iPhone-maker Apple finally overtook Finnish mobile device manufacturer Nokia to become the global market share leader in smartphones during second quarter of this year, according to market research firm Strategy Analytics.
The firm found that Nokia’s market share, as measured by device shipments, fell precipitously from 38.1% in the second quarter of 2010 to 15.2% in the same period of this year, Bloomberg reports. Meanwhile, Apple’s market share grew from 13.5% to 18.5%.
Nokia still holds the largest share of the overall mobile handset market, but even that dropped from 34.7% last year to 24.5% this year – its lowest share in 12 years.
Last month, the Finnish company demonstrated the first of its phones based on Microsoft’s Window Phone 7 operating system – the result of a strategic partnership with the software giant that it hopes will reverse its plummeting market share.
Codenamed Sea Ray, the phone is primarily a consumer-focussed device with functionality including facial recognition for photographs and XBox games, but Nokia also demonstrated how productivity suite Microsoft Office would work on the handset.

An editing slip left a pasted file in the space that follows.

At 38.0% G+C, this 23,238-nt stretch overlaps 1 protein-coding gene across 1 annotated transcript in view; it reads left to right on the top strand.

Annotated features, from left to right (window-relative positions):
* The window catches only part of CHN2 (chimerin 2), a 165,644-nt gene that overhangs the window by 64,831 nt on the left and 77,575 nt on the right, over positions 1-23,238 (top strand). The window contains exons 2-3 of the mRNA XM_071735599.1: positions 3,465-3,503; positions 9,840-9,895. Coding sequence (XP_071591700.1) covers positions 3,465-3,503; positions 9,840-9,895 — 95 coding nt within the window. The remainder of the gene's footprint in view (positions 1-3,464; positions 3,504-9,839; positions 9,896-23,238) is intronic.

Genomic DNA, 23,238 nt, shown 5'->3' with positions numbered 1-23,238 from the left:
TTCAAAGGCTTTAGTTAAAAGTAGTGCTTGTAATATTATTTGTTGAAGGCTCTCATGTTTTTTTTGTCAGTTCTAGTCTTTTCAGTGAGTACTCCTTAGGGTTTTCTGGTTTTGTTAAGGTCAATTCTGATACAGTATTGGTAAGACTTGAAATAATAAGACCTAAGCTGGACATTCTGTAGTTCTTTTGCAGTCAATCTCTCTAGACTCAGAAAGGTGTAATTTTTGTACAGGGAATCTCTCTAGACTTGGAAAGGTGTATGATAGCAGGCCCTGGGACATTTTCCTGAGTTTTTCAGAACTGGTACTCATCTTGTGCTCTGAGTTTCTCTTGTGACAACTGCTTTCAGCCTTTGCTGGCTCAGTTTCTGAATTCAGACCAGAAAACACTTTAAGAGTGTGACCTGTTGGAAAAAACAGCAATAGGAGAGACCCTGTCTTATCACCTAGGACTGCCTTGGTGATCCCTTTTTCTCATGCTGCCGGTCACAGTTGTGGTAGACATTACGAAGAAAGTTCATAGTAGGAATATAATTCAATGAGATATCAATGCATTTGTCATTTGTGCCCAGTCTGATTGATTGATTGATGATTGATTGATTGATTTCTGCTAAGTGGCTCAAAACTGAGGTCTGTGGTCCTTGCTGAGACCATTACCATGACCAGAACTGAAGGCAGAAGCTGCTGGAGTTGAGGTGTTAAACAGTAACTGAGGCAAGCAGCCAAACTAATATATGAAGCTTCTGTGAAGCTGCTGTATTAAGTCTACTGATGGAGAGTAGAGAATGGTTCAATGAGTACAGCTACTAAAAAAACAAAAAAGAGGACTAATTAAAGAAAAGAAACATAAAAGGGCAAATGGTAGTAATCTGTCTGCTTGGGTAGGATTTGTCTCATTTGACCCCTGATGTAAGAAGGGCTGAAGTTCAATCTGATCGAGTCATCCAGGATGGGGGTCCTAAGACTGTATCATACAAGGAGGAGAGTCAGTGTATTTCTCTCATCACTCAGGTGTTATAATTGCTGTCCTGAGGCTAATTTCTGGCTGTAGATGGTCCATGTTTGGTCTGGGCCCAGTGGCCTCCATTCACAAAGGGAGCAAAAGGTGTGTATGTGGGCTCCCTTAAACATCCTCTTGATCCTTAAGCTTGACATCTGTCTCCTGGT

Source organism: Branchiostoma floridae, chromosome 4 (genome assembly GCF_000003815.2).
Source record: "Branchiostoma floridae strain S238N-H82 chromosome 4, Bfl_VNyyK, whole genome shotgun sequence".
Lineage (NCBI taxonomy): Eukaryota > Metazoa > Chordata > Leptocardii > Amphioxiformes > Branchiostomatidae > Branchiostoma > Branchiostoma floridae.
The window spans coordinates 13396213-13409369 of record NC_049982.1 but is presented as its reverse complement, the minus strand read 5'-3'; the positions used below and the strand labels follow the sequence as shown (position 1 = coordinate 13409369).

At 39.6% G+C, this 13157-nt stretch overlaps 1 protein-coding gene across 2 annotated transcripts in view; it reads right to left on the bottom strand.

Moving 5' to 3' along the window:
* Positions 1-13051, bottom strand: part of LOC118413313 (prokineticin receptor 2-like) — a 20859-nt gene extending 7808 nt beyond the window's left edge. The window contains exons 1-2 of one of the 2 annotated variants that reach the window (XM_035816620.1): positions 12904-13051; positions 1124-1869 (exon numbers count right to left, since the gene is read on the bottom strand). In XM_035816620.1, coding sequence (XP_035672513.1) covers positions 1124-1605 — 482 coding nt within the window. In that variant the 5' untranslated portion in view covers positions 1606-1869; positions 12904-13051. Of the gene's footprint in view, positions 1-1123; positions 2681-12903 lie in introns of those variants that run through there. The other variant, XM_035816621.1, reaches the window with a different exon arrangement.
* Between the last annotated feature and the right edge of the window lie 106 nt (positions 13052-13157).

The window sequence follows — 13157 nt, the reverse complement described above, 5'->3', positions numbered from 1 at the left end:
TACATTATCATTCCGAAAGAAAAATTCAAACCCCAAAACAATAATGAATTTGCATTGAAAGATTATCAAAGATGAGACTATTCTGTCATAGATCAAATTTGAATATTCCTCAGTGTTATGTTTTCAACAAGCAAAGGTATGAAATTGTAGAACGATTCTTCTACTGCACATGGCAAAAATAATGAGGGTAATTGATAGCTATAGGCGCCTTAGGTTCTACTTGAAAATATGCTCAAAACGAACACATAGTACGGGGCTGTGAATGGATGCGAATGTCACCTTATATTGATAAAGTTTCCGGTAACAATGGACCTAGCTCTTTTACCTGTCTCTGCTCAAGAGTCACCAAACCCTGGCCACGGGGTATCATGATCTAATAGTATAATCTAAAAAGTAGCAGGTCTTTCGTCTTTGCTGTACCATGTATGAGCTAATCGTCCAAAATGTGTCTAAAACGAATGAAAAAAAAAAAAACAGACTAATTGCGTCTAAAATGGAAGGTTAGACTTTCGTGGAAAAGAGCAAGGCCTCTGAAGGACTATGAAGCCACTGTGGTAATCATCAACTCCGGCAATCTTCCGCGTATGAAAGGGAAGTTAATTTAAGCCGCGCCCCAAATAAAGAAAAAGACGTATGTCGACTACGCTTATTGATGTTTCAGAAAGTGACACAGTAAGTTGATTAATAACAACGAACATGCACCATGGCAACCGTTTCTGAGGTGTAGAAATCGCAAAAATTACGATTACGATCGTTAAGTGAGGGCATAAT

In other Apple news, it has emerged that the company’s $76 billion cash reserves outweigh the US government’s $73 billion operating balance, the amount of money it could spend before hitting the ‘debt ceiling’ currently being debated in the House of Representatives.
Last week, software engineer and influential blogger Dave Winer speculated that Apple, as well as Google and Amazon, may be stockpiling cash in order to offer banking services, or something like them. "The big deal is who can make the money flow through their networks," he wrote. "And when it’s all finished, what that looks like is closest to what we think of as a bank today."